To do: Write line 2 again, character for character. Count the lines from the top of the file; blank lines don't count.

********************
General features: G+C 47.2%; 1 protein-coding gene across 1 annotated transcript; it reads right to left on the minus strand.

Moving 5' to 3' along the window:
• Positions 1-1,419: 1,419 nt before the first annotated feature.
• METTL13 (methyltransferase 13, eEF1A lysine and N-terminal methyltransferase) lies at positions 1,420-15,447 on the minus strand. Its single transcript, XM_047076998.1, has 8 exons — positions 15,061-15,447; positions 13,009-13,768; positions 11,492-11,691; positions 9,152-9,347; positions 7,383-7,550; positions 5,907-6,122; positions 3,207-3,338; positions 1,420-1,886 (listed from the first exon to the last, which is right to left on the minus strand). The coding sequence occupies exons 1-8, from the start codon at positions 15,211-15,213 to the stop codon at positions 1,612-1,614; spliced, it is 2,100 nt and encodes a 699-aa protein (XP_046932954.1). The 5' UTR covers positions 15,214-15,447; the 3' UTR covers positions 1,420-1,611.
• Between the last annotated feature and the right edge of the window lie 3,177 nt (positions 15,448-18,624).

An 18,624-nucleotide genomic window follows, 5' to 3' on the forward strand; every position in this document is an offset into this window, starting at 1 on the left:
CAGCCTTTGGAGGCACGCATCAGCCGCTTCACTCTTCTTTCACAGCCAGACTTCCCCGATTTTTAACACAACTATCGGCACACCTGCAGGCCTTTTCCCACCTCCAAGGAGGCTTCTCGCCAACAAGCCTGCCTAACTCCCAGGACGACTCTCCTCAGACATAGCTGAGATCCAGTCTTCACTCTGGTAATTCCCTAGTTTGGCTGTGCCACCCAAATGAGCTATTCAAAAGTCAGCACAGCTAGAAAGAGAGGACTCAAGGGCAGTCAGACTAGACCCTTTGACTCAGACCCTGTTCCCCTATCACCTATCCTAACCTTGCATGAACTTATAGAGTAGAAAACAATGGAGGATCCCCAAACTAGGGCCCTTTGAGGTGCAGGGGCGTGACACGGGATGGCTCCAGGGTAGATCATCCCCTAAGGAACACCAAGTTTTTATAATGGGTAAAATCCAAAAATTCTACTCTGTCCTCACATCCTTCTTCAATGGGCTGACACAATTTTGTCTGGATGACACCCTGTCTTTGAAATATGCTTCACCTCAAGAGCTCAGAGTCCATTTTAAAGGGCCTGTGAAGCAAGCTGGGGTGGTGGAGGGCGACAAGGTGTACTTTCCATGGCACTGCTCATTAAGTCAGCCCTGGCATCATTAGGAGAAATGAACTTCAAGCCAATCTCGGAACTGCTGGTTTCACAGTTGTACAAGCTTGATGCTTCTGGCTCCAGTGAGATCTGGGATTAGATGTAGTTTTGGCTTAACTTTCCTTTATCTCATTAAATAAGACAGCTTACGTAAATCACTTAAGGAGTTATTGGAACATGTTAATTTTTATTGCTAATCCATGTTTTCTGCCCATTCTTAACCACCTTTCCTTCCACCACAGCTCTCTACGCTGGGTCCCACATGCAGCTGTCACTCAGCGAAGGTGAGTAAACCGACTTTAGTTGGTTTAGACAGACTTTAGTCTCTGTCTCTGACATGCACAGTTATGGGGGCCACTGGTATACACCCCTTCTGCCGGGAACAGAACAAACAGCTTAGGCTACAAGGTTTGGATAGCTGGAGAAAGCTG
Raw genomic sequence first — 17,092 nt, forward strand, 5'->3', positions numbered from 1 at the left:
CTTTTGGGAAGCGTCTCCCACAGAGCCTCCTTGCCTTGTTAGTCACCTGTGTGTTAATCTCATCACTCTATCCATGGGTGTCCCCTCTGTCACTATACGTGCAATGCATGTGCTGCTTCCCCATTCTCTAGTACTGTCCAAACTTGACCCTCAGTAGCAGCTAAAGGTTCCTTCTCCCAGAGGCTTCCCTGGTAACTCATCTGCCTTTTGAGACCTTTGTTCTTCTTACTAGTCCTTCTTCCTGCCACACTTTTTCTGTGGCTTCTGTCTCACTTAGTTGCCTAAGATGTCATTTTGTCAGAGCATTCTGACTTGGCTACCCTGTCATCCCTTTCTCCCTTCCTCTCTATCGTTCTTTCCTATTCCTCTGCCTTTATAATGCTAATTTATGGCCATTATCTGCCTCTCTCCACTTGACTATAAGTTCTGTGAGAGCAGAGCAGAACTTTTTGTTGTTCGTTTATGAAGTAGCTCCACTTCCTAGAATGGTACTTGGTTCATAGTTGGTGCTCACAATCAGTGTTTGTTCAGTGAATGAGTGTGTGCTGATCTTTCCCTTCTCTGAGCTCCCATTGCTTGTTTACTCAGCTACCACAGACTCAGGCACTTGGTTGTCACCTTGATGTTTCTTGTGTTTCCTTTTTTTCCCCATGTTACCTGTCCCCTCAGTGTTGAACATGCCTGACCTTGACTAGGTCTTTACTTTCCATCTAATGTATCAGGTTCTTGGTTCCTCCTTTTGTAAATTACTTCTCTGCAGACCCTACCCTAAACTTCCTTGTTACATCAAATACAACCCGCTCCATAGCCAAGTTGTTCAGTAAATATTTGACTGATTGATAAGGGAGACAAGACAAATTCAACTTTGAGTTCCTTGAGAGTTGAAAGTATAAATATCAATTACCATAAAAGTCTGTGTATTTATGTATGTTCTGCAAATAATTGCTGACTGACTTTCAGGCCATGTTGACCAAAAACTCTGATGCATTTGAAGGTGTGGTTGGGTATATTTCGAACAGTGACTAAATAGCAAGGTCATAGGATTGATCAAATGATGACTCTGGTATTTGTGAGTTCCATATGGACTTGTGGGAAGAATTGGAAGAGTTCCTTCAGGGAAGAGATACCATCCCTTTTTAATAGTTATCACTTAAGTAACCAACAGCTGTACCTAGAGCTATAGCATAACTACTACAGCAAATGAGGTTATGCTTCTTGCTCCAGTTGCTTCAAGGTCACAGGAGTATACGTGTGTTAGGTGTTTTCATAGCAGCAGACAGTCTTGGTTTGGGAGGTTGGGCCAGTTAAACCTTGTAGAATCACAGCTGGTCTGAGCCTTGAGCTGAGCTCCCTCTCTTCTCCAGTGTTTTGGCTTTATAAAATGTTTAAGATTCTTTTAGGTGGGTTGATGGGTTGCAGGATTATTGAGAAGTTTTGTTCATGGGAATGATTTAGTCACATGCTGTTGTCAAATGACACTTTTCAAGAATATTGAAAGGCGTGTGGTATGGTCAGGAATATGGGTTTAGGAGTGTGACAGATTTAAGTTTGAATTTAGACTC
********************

Moving 5' to 3' along the window: